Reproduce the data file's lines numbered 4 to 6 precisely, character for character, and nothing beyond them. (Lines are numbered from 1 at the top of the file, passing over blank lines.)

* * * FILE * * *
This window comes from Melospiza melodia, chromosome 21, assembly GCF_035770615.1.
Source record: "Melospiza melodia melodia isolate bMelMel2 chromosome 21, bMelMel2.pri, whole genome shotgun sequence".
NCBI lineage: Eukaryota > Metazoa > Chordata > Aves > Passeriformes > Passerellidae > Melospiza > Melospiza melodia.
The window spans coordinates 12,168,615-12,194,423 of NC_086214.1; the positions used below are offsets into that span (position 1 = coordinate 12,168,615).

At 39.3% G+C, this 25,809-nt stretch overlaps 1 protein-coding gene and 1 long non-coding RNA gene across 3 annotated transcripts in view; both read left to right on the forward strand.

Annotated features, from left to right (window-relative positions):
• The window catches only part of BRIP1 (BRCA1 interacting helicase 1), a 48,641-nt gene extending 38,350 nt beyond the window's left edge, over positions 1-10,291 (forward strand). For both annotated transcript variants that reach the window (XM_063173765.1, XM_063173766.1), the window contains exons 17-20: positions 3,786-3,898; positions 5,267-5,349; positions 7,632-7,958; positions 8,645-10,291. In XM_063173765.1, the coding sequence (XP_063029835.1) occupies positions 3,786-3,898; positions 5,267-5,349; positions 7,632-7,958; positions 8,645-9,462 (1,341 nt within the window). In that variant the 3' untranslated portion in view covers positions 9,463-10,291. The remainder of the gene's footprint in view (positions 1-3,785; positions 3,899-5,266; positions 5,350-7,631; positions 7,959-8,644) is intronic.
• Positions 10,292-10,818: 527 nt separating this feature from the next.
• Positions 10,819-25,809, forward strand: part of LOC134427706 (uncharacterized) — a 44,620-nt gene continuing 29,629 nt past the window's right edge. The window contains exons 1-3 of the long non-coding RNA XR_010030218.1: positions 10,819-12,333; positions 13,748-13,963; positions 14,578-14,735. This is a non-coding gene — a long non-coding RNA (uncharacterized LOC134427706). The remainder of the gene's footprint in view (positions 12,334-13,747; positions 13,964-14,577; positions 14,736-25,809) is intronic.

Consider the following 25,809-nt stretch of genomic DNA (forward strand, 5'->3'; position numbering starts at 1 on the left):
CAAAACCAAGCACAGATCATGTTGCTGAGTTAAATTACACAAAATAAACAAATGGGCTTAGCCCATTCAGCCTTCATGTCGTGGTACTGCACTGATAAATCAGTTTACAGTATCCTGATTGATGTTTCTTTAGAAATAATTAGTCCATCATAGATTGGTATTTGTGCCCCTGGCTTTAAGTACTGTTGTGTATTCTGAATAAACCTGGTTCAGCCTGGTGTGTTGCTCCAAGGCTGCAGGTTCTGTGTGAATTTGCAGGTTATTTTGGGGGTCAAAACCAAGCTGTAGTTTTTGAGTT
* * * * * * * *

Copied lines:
The window spans coordinates 12,168,615-12,194,423 of NC_086214.1; the positions used below are offsets into that span (position 1 = coordinate 12,168,615).

At 39.3% G+C, this 25,809-nt stretch overlaps 1 protein-coding gene and 1 long non-coding RNA gene across 3 annotated transcripts in view; both read left to right on the forward strand.

Annotated features, from left to right (window-relative positions):